Featured Research

from universities, journals, and other organizations

Three continents, one gene: DNA detectives track down nerve disorder cause

Date:
August 13, 2012
Source:
University of Michigan Health System
Summary:
A global hunt for the cause of a crippling inherited nerve disorder has found its target. The discovery opens the door for better diagnosis and treatment of this disease – but also for better understanding of why nerves in the brain’s movement-controlling center die, and how to find the causes of other diseases that run in families.

An image from the research, showing normal presence of the protein encoded by the gene at left, and much-reduced presence in cells with a mutated form of the gene.
Credit: Image courtesy of University of Michigan Health System

A global hunt for the cause of a crippling inherited nerve disorder has found its target. The discovery opens the door for better diagnosis and treatment of this particular disease -- but also for better understanding of why nerves in the brain's movement-controlling center die, and how new DNA-mapping techniques can find the causes of other diseases that run in families.

In a new paper in the Annals of Neurology, a team from Taiwan, France and the University of Michigan Health System report that mutations in the gene KCND3 were found in six families in Asia, Europe and the United States that have been haunted by the same form of a disease called spinocerebellar ataxia or SCA. The disease causes progressive loss of balance, muscle control and ability to walk.

The new paper finds the disease gene in a region of chromosome 1 where a Dutch group had previously shown linkage with a form of SCA called SCA19, and the Taiwanese group on the new paper had shown similar linkage in a family for a form of the disease that was then called SCA22.

The Dutch group has just published results in the same issue of the journal, zeroing in on the same gene as the U-M/Taiwanese/French groups.

The gene governs the production of a protein that allows nerve cells to "talk" to one another through the flow of potassium. Pinpointing its role as a cause of ataxia will now allow more people with ataxia to learn the exact cause of their disease, give a very specific target for new treatments, and perhaps allow the families to stop the disease from affecting future generations.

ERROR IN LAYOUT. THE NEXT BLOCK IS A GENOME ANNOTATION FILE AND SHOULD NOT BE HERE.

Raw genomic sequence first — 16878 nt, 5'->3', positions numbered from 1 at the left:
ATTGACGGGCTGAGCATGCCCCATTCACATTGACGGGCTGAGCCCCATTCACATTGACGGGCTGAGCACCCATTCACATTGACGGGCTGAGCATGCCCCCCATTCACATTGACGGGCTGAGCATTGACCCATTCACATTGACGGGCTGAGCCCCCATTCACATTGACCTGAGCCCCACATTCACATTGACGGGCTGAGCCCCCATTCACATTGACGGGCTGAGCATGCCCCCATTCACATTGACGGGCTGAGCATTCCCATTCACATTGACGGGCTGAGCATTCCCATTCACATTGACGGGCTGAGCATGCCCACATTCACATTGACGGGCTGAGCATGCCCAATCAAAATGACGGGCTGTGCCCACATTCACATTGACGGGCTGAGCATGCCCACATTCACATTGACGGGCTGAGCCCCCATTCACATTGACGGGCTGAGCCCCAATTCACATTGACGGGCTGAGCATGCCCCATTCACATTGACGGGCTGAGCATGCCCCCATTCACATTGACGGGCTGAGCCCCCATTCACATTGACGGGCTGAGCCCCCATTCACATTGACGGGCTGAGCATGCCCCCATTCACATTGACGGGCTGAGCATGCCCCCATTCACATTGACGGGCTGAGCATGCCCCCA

But the findings also have significance beyond ataxia. The researchers also show that when KCND3 is mutated, it causes not only poor communication between nerve cells in the cerebellum -- but also the death of those cells. It's information that could aid research on other neurological disorders involving balance and movement.

Margit Burmeister, Ph.D., the U-M geneticist who helped lead the work, notes that the gene could not have been found without a great deal of DNA detective work -- and the cooperation of the families who volunteered to let researchers map all the DNA of multiple members of their family tree.

"We combined traditional genetic linkage analysis in families with inherited diseases with whole exome sequencing of an individual's DNA, allowing us to narrow down and ultimately identify the mutation," she says. "This new type of approach has already resulted in many new gene identifications, and will bring in many more."

U-M neurologist Vikram Shakkottai, M.D., Ph.D., an ataxia specialist and co-author on the paper, notes that the new genetic information will help patients find out the specific cause of their disease -- a reassuring thing in itself.

But he and his colleagues are already working to find drugs that might alter potassium flow, and provide a treatment for a group of diseases that currently are only treated with supportive care such as physical activity and balance training as patients deteriorate.

"Many of the families who come to our clinic for treatment don't have a recognized genetic mutation, so it's important to find new genetic mutations to explain their symptoms," says Shakkottai, an assistant professor in the U-M Department of Neurology. "But at the same time, this research is helping us understand a common mechanism of nerve cell dysfunction in progressive and non-progressive disease."

Some forms of ataxia, called episodic, do not cause progressive worsening of symptoms -- but past research has shown potassium and calcium channel mutations to be at the root of them, too.

Burmeister is a member of the U-M Molecular & Behavioral Neuroscience Institute and a professor in the departments of Human Genetics, Computational Medicine & Bioinformatics and Psychiatry at the U-M Medical School. Jun Li, Ph.D., an assistant professor of human genetics and CMB, led the exome sequencing using the U-M Medical School's DNA Sequencing Core.

The U-M researchers worked with partners at the National Yang-Ming University School of Medicine in Taipei, Taiwan, and the Taipei Veterans General Hospital, as well as teams at the University of Tokyo and the Hopital Pitie-Salpetriere in Paris. Each center had identified one family that mapped near SCA19, previously also known as SCA22, and gotten their permission to study their DNA in depth.